4.
Omar A, Azab S. Applicability of determination of gender from odontometric measurements of canine teeth in a sample of adult Egyptian population. Cairo Dent J 2009;25:167-80.  Back to cited text no. 4
    
5.
Acharya AB, Angadi PV, Prabhu S, Nagnur S. Validity of the mandibular canine index (MCI) in sex prediction: Reassessment in an Indian sample. Forensic Sci Int 2011;204:207.e1-4.  Back to cited text no. 5
    
6.
Acharya AB, Mainali S. Are dental indexes useful in sex assessment? J Forensic Odontostomatol 2008;26:53-9.  Back to cited text no. 6
    
7.
Ahmed AA, Mohammed HA, Hassan MA. Sex determination from cranial measurements in recent northern Sudanese. Khartoum Med J 2011;4:539-47.  Back to cited text no. 7
    
8.
Kaushal S, Patnaik VV, Agnihotri G. Mandibular canines in sex determination. J Anat Soc India 2003;52:119-24.  Back to cited text no. 8
    
9.
Boaz K, Gupta C. Dimorphism in human maxillary and mandibular canines in establishment of gender. J Forensic Dent Sci 2009;1:42-4.  Back to cited text no. 9
  Medknow Journal  
10.
Vishwakarma N, Guha R. A study of sexual dimorphism in permanent mandibular canines and its implications in forensic investigations. Nepal Med Coll J 2011;13:96-9.  Back to cited text no. 10
    
11.
Barrett MJ, Brown T, Macdonald MR. Tooth size in Australian aborigines. Aust Dent J 1963;8:150-5.  Back to cited text no. 11
    
12.
Morgan J. Metric sexual dimorphism in permanent canines. Bull Int Assoc Paleodont 2011;5:4-12.  Back to cited text no. 12
    
13.
Garn SM, Lewis AB, Swindler DR, Kerewsky RS. Genetic control of sexual dimorphism in tooth size. J Dent Res 1967;46:963-72.  Back to cited text no. 13
[PUBMED]    
14.
Anuthama K, Shankar S, Ilayaraja V, Kumar GS, Rajmohan M, Vignesh. Determining dental sex dimorphism in South Indians using discriminant function analysis. Forensic Sci Int 2011;212:86-9.  Back to cited text no. 14
    
15.
Murshid Z, Hashim HA. Mesiodistal tooth width in a Saudi population: A preliminary report. Saudi Dent J 1993;5:68-72.  Back to cited text no. 15
    
16.
Reddy VM, Saxena S, Bansal P. Mandibular canine index as a sex determinant: A study on the population of western Uttar Pradesh. J Oral Maxillofac Pathol 2008;12:56-9.  Back to cited text no. 16
  Medknow Journal  
17.
Parekh D, Zalawadia A, Ruparelia S, Patel S, Rathod SP, Patel SV. Study of mandibular canine teeth dimorphism in establishing sex identity in Gujarat region. Natl J Integr Res Med 2011;2:6-9.  Back to cited text no. 17
    
18.
Kapila R, Nagesh KS, Iyengar AR, Mehkri S. Sexual dimorphism in human mandibular canines: A radiomorphometric study in South Indian population. J Dent Res Dent Clin Dent Prospects 2011;5:51-4.  Back to cited text no. 18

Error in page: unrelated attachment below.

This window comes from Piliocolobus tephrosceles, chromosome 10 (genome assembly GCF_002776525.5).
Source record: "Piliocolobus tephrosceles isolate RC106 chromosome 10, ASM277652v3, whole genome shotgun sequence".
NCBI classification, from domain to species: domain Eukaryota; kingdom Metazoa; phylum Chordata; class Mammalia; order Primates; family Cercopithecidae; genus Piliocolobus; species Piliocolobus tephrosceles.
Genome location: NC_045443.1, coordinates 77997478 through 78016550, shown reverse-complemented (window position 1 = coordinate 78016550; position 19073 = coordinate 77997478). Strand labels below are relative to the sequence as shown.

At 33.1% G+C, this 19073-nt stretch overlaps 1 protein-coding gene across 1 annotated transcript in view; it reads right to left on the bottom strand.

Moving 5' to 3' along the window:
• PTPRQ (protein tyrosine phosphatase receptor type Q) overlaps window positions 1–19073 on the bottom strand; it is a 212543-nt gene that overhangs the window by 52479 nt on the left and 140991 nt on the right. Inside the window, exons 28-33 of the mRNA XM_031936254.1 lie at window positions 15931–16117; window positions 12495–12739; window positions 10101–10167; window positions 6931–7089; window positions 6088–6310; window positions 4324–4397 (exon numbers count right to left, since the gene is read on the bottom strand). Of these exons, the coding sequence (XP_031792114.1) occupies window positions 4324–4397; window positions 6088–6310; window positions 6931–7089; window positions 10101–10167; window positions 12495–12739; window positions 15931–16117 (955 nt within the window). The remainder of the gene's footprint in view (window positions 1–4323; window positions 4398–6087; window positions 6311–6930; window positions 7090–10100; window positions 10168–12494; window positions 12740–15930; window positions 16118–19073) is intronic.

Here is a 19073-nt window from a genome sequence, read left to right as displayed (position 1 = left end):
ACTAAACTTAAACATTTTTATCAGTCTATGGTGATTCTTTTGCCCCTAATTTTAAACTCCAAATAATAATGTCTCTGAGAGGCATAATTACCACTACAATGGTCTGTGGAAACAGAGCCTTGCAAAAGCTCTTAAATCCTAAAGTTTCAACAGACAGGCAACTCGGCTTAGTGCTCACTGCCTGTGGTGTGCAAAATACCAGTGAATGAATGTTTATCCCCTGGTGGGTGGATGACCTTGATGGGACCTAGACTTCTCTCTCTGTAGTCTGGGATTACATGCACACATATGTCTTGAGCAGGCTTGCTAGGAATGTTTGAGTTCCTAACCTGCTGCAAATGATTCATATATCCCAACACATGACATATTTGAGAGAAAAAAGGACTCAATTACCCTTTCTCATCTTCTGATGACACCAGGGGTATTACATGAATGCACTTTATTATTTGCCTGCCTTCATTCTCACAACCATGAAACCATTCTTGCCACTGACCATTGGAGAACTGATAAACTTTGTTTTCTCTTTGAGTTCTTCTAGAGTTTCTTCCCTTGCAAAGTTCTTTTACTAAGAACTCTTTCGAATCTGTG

19.
Khan HS, Hassan GS, Rafique T, Hasan MN, Russell MS. Mesiodistal crown dimensions of permanent teeth in Bangladeshi population. Bangabandhu Sheikh Mujib Med Univ J 2011;4:81-7.  Back to cited text no. 19
    
20.
Mughal IA, Saqib AS, Manzur F. Mandibular canine index (MCI); its role in determining gender. Prof Med J 2010;17:459-63.  Back to cited text no. 20
    
21.
Muller M, Lupi-Pegurier L, Quatrehomme G, Bolla M. Odontometrical method useful in determining gender and dental alignment. Forensic Sci Int 2001;121:194-7.  Back to cited text no. 21
    
22.
Acharya AB, Mainali S. Limitations of the mandibular canine index in sex assessment. J Forensic Leg Med 2009;16:67-9.  Back to cited text no. 22
    
23.
Pereira C, Bernardo M, Pestana D, Santos JC, Mendonça MC. Contribution of teeth in human forensic identification--discriminant function sexing odontometrical techniques in Portuguese population. J Forensic Leg Med 2010;17:105-10.  Back to cited text no. 23
    
24.
Kumar NG, Rao NN, Pai ML, Kotian MS. Mandibular canine index-a clue for establishing sex identity. Forensic Sci Int 1989;42:249-54.  Back to cited text no. 24
    



 
 
    Tables

  [Table 1], [Table 2], [Table 3], [Table 4], [Table 5], [Table 6], [Table 7], [Table 8]



 

Top
 
 
  Search
 
    Similar in PUBMED
   Search Pubmed for
   Search in Google Scholar for
 Related articles
    Access Statistics
    Email Alert *
    Add to My List *
* Registration required (free)  

 
  In this article
    Abstract
   Introduction
   Objectives
    Materials and Me...
   Results
   Discussion
   Conclusion
    References
    Article Tables

 Article Access Statistics
    Viewed2169    
    Printed15    
    Emailed0    
    PDF Downloaded230    
    Comments [Add]    

Recommend this journal